“Ebola virus is just one flight away”
These is one of the headlines I’ve seen in the past few days in regard to the Ebola outbreak in West Africa.
The current outbreak began in March 2014 in Guinea and quickly spread to Liberia and Sierra Leone. As of 23 July 2014, the cumulative number of cases attributed to EVD in the three countries stands at 1201, including 672 deaths. US media jumped onto the story when 3 Americans were stricken with the disease, and one has died. Two are healthcare workers, Dr. Kent Brantly, a 33-year-old from Fort Worth, Texas working in Liberian capital Monrovia and Nancy Writebol from Charlotte, North Carolina. WRitebol is employed by Serving in Mission, a group working to fight EBV in Monrovia. Both remain hospitalized in quarantine.
The fatality was Minnesotan Patrick Sawyer, a naturalized citizen who was a top government official in the Liberian Ministry of Finance. He had been caring for his ill sister, who turned out to have Ebola. Sawyer was expected to come home soon to celebrate his daughters’ birthdays.
With global travel as prevalent as it is today, almost any disease can be spread from one country to another, but Stephan Monroe of CDC’s National Center for Emerging & Zoonotic Infectious Diseases told reporters:
“Ebola poses little risk to the U.S. general population, it’s because you have to be in direct contact with someone who is ill to become infected.”
“The likelihood of this spreading out of West Africa is very low. While it’s possible someone ill could get on a plane, they couldn’t spread the virus to someone who just happened to be sitting nearby. It is very unlikely they would be able to spread disease to their fellow passengers.”
Monroe went on to say: “People are not infectious prior to becoming symptomatic.” An ill patient with a recent travel history to the affected area should be immediately isolated. “We are fairly confident that the standard of care in the U.S. would prevent much of the transmission of the virus were to show up here.”
1. Ebola hemorrhagic fever (Ebola HF) is one of numerous Viral Hemorrhagic Fevers. It is a severe, often fatal disease in humans and nonhuman primates (such as monkeys, gorillas, and chimpanzees).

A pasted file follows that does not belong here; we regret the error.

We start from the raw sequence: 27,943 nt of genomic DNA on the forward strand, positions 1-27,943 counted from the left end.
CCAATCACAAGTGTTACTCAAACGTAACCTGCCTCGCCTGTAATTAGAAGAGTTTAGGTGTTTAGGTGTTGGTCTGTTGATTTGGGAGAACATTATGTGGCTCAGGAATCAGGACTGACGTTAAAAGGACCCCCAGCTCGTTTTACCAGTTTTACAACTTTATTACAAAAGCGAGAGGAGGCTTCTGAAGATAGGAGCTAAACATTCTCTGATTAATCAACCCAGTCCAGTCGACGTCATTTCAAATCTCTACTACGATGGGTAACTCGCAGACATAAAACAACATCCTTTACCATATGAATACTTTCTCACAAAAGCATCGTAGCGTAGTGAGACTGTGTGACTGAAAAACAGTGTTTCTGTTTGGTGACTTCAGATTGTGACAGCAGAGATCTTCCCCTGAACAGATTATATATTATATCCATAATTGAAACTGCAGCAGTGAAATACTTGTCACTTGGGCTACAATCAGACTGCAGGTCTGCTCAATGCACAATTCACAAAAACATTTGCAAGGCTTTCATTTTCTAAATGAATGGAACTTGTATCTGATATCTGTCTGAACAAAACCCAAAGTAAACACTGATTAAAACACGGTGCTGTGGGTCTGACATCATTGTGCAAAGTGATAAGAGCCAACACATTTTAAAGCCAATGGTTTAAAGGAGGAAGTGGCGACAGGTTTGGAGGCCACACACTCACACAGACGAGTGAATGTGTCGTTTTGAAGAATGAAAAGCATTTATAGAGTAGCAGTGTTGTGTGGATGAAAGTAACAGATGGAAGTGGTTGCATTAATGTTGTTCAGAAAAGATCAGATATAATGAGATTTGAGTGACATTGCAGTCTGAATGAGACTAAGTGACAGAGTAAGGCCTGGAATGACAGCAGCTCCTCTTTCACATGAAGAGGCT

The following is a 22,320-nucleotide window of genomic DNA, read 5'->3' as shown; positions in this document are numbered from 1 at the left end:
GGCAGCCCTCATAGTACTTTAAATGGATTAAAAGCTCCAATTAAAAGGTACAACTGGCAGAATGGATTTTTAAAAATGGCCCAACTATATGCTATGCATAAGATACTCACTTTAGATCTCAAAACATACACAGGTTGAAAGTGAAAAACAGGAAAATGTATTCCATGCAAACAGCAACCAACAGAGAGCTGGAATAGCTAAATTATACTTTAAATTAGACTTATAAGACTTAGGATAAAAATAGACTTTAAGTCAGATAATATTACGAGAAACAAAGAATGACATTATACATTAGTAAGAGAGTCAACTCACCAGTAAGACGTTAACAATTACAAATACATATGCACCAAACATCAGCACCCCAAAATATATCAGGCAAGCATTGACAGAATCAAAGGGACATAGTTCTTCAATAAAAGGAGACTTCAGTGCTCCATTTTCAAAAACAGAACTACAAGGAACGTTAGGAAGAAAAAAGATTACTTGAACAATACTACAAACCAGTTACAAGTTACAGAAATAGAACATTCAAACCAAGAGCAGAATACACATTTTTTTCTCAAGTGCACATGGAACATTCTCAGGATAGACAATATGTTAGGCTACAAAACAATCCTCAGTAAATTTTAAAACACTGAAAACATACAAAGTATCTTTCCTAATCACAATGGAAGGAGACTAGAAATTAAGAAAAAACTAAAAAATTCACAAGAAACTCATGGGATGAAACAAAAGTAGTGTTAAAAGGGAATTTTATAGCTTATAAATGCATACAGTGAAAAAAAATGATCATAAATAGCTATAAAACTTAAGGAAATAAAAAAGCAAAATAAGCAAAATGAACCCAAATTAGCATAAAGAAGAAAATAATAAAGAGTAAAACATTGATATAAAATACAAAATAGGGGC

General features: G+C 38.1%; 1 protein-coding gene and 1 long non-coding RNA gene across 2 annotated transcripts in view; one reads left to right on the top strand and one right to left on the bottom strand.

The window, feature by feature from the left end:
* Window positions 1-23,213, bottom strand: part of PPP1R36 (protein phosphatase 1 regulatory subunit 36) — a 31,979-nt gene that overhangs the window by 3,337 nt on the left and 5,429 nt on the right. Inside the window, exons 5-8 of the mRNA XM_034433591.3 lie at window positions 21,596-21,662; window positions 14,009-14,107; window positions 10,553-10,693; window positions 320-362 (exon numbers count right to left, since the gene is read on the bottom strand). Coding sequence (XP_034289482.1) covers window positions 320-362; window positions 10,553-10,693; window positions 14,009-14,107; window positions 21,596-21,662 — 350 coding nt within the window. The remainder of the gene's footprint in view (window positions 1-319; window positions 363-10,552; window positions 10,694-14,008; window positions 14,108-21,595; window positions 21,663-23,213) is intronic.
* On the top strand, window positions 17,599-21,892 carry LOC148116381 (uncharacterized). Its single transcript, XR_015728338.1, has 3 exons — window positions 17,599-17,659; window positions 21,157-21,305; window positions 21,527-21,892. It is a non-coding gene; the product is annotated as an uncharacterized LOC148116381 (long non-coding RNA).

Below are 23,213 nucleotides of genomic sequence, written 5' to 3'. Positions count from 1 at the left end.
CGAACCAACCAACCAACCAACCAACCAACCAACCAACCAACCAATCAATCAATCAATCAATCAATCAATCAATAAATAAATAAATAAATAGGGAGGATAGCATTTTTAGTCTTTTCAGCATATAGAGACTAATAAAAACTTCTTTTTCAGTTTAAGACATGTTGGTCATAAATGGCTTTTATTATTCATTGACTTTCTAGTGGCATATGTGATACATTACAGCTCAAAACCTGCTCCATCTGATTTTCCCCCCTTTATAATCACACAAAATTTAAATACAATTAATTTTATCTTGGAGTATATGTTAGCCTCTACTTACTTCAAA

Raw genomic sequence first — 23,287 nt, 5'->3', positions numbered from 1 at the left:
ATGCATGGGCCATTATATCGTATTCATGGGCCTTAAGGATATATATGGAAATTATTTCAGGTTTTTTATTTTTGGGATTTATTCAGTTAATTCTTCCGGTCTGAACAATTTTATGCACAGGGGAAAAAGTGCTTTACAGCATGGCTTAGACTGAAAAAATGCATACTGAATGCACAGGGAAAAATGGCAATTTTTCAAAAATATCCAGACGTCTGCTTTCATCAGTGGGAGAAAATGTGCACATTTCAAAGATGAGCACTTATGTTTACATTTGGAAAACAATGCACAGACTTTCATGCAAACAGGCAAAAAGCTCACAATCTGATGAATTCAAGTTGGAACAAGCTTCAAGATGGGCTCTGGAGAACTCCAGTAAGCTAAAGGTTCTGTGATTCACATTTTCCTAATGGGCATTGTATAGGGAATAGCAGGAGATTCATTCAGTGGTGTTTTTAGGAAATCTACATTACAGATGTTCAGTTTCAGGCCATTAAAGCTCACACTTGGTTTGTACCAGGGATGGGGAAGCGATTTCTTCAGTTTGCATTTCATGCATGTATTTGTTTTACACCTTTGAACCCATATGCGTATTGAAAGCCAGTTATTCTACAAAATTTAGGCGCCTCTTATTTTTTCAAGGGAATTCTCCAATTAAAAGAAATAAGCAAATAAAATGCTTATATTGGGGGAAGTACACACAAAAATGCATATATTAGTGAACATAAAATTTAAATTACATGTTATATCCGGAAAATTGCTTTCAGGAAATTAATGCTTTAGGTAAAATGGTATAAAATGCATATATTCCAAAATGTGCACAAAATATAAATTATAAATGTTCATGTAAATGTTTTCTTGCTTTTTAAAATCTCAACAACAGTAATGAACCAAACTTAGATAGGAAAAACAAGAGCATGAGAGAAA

2. Ebola HF is caused by infection with a virus of the family Filoviridae, genus Ebolavirus.
3. When an infection does occur in humans, there are several ways in which the virus can be transmitted to others. These include:
4. The viruses that cause Ebola HF are often spread through families and friends because they come in close contact with infectious secretions when caring for ill persons.
5. During outbreaks of Ebola HF, the disease can spread quickly within health care settings (such as a clinic or hospital). Exposure to ebolaviruses can occur in health care settings where hospital staff are not wearing appropriate protective equipment, such as masks, gowns, and gloves.
7. Some patients may experience:
8. Symptoms may appear anywhere from 2 to 21 days after exposure to ebolavirus though 8-10 days is most common.
9. Laboratory tests used in diagnosis include:
10.. Some who become sick with Ebola HF are able to recover, while others do not. The reasons behind this are not yet fully understood. However, it is known that patients who die usually have not developed a significant immune response to the virus at the time of death.
11. Standard treatment for Ebola HF is still limited to supportive therapy. This consists of:
12. Timely treatment of Ebola HF is important but challenging since the disease is difficult to diagnose clinically in the early stages of infection. Because early symptoms such as headache and fever are nonspecific to ebolaviruses, cases of Ebola HF may be initially misdiagnosed.
13. If a person has the early symptoms of Ebola HF and there is reason to believe that Ebola HF should be considered, the patient should be isolated and public health professionals notified. Supportive therapy can continue with proper protective clothing until samples from the patient are tested to confirm infection.
14. Experimental treatments have been tested and proven effective in animal models but has not yet been used in humans.